I can be fairly accused of worrying too much about the ignorance of Richard Dawkins, but Thought Criminal sends me in search of Marilyn Robinson's review of The God Delusion. The original is behind a paywall, so I have to link to a pirated version. I promise to take only a few bites:
The odd thing about Dawkins’s work, considering his job description, is that it does not itself seem the product of a mind informed by the physics of the last century or so. A reader might find it instructive to start with his last chapter, in which he does acknowledge the fact of quantum theory and certain of its implications. This chapter is an interesting lens through which to consider the primary argument of the book, especially his use of physicality and materiality as standards for determining the real and objective existence of anything, along with his use of commonplace experience as the standard of reasonableness and — a favorite word — probability. He does this despite his awareness that the physical and the material are artifacts of the scale at which reality is perceived. For us, he says, “matter is a useful construct.” Quoting Steve Grand, a computer scientist who specializes in artificial intelligence, he offers these thoughts on the fluidity of matter: “Matter flows from place to place and momentarily comes together to be you. Whatever you are, therefore, you are not the stuff of which you are made. If that doesn’t make the hair stand up on the back of your neck, read it again until it does, because it is important.” Earlier, Dawkins attributes the origins of the illusion that we have a soul to the persistence of a childish or primitive tendency toward dualism — “Our innate dualism prepares us to believe in a ’soul’ which inhabits the body rather than being integrally part of the body. Such a disembodied spirit can easily be imagined to move on somewhere else after the death of the body.” Yet the image of deeper reality invoked by him here suggests a basis for the ancient intuition of the persistence of the self despite the transiency of the elements of its physical embodiment.
I do not wish to recruit science to the cause of religion. My point is simply that Dawkins’s critique of religion cannot properly be called scientific. His thinking is reminiscent of logical positivism. That school, however, which meant to carry out a purge of language it considered meaningless, specifically metaphysics and theology, by subjecting statements to the “scientific” test of verifiability, plunged into all sorts of interesting difficulty, as rigorous thought tends to do. Dawkins acknowledges no difficulty. He has a simple-as-that, plain-as-day approach to the grandest questions, unencumbered by doubt, consistency, or countervailing information.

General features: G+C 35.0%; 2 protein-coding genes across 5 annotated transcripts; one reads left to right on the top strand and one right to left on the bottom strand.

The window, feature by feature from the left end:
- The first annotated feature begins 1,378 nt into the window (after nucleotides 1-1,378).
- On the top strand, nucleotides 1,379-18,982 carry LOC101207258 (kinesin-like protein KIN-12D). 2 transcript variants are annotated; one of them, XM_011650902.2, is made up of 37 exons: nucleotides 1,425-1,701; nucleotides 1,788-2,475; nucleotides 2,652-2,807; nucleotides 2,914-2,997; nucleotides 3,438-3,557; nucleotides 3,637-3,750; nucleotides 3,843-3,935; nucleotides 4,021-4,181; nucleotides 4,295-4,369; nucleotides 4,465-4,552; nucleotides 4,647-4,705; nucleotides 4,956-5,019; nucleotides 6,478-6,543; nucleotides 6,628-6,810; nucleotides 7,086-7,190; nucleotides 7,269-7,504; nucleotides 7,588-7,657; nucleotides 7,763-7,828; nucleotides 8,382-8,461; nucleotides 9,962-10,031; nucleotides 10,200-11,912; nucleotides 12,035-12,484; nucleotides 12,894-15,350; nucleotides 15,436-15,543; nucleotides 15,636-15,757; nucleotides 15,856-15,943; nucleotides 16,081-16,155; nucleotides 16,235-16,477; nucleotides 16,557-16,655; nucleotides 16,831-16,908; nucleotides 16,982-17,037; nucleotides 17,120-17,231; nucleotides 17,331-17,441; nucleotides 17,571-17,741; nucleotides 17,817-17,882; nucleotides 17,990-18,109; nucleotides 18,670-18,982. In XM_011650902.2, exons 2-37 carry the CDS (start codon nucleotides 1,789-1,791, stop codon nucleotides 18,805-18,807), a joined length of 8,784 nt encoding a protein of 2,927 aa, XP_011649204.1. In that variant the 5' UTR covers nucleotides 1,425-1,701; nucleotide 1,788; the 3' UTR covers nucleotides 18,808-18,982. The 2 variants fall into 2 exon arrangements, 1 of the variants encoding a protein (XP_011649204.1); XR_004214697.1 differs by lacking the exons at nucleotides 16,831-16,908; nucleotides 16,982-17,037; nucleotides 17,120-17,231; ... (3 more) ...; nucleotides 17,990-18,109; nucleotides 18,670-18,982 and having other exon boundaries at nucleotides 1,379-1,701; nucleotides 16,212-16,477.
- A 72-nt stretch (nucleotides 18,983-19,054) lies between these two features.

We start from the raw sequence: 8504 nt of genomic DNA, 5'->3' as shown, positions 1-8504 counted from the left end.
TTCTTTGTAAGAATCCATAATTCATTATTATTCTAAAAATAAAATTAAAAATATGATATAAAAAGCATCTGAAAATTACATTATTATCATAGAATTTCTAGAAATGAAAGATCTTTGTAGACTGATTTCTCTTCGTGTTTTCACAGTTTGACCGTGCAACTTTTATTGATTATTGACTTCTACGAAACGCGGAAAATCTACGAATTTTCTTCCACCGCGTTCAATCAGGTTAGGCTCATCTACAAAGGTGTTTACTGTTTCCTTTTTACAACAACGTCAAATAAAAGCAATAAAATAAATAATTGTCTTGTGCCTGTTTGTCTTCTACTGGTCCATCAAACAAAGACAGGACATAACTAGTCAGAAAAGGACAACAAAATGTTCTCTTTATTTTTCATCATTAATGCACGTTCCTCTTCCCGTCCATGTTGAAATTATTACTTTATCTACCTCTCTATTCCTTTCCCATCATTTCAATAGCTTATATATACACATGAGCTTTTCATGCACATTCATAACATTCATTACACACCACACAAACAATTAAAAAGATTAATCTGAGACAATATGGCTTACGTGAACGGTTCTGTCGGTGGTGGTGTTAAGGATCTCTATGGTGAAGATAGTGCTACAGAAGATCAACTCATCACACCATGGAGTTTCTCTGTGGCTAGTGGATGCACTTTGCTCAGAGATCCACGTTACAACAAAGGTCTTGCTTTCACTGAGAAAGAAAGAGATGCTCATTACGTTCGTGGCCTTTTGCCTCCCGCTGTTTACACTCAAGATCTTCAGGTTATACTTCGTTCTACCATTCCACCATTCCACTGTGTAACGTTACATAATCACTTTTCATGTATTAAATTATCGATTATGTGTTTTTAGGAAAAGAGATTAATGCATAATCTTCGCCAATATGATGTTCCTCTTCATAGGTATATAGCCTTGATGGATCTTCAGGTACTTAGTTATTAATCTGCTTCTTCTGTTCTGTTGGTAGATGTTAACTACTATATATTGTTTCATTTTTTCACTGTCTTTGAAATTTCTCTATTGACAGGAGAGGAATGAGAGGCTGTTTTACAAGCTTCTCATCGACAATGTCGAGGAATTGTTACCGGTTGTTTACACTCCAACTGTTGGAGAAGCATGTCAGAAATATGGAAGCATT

I don't disagree with Robinson's point, but there is nothing innate about dualism. It is a Platonic concept, and rather peculiar to Western thought. Perpetuated by the Church (as was Aristotle, who wouldn't have been keen on it. When Aquinas folded "the Philosopher" into Catholic doctrine, he was writing at a level beyond the ken of almost everyone else in the Church at the time. So much for "liberal" Christianity and the "true" Christianity found only among the people), it found renewed expression in Descartes' ventures into philosophy. But Descartes' dualism was later derided as the "ghost in the machine." Because dualism is not innate, it is cultural and philosophical. Language can be fairly said to be innate; we do seem to have, in Stephen Pinker's words, a "language instinct." Dualism is a cultural artifact.
This isn't that hard to learn about. Critiques of dualism are not new, and they aren't arcane. Dawkins teaches at Oxford. And yet he's completely clueless on the subject that is his current claim to fame. Too bad I can't get tenure so I can spout nonsense and make money on it. P.T. Barnum was right.
“There is something breathtakingly condescending, as well as inhumane, about the sacrificing of anyone, especially children, on the altar of ‘diversity’ and the virtue of preserving a variety of religious traditions. The rest of us are happy with our cars and computers, our vaccines and antibiotics. But you quaint little people with your bonnets and breeches, your horse buggies, your archaic dialect and your earth-closet privies, you enrich our lives. Of course you must be allowed to trap your children with you in your seventeenth-century time warp, otherwise something irretrievable would be lost to us: a part of the wonderful diversity of human culture.”
Dawkins is writing there of the Amish. Robinson precedes that quote with a paragraph about Dawkins' apparent ignorance of "the history of modern authoritarianism." Really, for an Oxford professor, Dawkins seems singularly uninterested in the subjects he writes about. It isn't really hard to find out the Amish give their children the choice of staying in the community, or leaving. They prefer members of their community stay voluntarily, not by force. It may not be a choice you want to make, but it is one freely made by the children themselves (as free as any choice is made). If Dawkins had a child would he begrudge the child's decision to, say, take monastic orders? Again, these things aren't hard to find out, or too complicated to consider from more than one point of view; but it is all clearly beneath the research efforts of an Oxford don.
Call it breathtaking condescension, if you will.